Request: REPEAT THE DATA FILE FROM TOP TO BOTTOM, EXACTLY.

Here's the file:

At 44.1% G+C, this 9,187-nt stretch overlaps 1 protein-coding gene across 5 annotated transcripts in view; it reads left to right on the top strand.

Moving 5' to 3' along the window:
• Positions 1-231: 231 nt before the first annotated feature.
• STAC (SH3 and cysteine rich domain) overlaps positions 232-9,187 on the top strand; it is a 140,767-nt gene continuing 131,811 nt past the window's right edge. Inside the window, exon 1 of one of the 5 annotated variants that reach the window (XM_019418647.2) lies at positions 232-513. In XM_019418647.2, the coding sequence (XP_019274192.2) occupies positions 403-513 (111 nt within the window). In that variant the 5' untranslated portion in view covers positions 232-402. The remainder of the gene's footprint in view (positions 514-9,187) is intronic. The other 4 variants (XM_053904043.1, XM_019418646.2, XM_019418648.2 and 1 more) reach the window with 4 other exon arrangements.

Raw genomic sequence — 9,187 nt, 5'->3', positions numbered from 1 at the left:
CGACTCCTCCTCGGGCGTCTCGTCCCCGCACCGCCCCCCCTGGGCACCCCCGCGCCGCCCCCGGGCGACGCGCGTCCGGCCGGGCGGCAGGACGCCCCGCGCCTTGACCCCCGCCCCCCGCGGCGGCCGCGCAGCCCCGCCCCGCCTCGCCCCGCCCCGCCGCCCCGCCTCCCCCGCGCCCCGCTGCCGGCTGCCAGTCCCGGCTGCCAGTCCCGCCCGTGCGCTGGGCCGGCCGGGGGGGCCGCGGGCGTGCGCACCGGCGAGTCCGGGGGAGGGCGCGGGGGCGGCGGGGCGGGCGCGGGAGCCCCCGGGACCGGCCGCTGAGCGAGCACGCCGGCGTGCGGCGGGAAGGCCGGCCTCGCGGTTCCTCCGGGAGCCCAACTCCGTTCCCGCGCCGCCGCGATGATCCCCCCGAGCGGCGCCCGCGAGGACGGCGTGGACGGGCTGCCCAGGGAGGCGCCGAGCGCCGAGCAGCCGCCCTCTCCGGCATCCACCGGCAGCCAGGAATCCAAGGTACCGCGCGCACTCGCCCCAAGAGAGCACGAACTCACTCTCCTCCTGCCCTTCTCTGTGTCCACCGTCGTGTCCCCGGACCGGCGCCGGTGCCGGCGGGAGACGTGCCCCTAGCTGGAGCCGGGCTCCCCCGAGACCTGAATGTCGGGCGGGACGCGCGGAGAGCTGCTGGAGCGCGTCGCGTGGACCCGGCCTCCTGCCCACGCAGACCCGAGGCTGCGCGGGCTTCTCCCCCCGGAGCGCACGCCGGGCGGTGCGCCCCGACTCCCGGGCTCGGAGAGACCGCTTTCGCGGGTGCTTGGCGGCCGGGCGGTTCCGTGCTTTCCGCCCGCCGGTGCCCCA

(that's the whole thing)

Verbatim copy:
At 44.1% G+C, this 9,187-nt stretch overlaps 1 protein-coding gene across 5 annotated transcripts in view; it reads left to right on the top strand.

Moving 5' to 3' along the window:
• Positions 1-231: 231 nt before the first annotated feature.
• STAC (SH3 and cysteine rich domain) overlaps positions 232-9,187 on the top strand; it is a 140,767-nt gene continuing 131,811 nt past the window's right edge. Inside the window, exon 1 of one of the 5 annotated variants that reach the window (XM_019418647.2) lies at positions 232-513. In XM_019418647.2, the coding sequence (XP_019274192.2) occupies positions 403-513 (111 nt within the window). In that variant the 5' untranslated portion in view covers positions 232-402. The remainder of the gene's footprint in view (positions 514-9,187) is intronic. The other 4 variants (XM_053904043.1, XM_019418646.2, XM_019418648.2 and 1 more) reach the window with 4 other exon arrangements.

Raw genomic sequence — 9,187 nt, 5'->3', positions numbered from 1 at the left:
CGACTCCTCCTCGGGCGTCTCGTCCCCGCACCGCCCCCCCTGGGCACCCCCGCGCCGCCCCCGGGCGACGCGCGTCCGGCCGGGCGGCAGGACGCCCCGCGCCTTGACCCCCGCCCCCCGCGGCGGCCGCGCAGCCCCGCCCCGCCTCGCCCCGCCCCGCCGCCCCGCCTCCCCCGCGCCCCGCTGCCGGCTGCCAGTCCCGGCTGCCAGTCCCGCCCGTGCGCTGGGCCGGCCGGGGGGGCCGCGGGCGTGCGCACCGGCGAGTCCGGGGGAGGGCGCGGGGGCGGCGGGGCGGGCGCGGGAGCCCCCGGGACCGGCCGCTGAGCGAGCACGCCGGCGTGCGGCGGGAAGGCCGGCCTCGCGGTTCCTCCGGGAGCCCAACTCCGTTCCCGCGCCGCCGCGATGATCCCCCCGAGCGGCGCCCGCGAGGACGGCGTGGACGGGCTGCCCAGGGAGGCGCCGAGCGCCGAGCAGCCGCCCTCTCCGGCATCCACCGGCAGCCAGGAATCCAAGGTACCGCGCGCACTCGCCCCAAGAGAGCACGAACTCACTCTCCTCCTGCCCTTCTCTGTGTCCACCGTCGTGTCCCCGGACCGGCGCCGGTGCCGGCGGGAGACGTGCCCCTAGCTGGAGCCGGGCTCCCCCGAGACCTGAATGTCGGGCGGGACGCGCGGAGAGCTGCTGGAGCGCGTCGCGTGGACCCGGCCTCCTGCCCACGCAGACCCGAGGCTGCGCGGGCTTCTCCCCCCGGAGCGCACGCCGGGCGGTGCGCCCCGACTCCCGGGCTCGGAGAGACCGCTTTCGCGGGTGCTTGGCGGCCGGGCGGTTCCGTGCTTTCCGCCCGCCGGTGCCCCA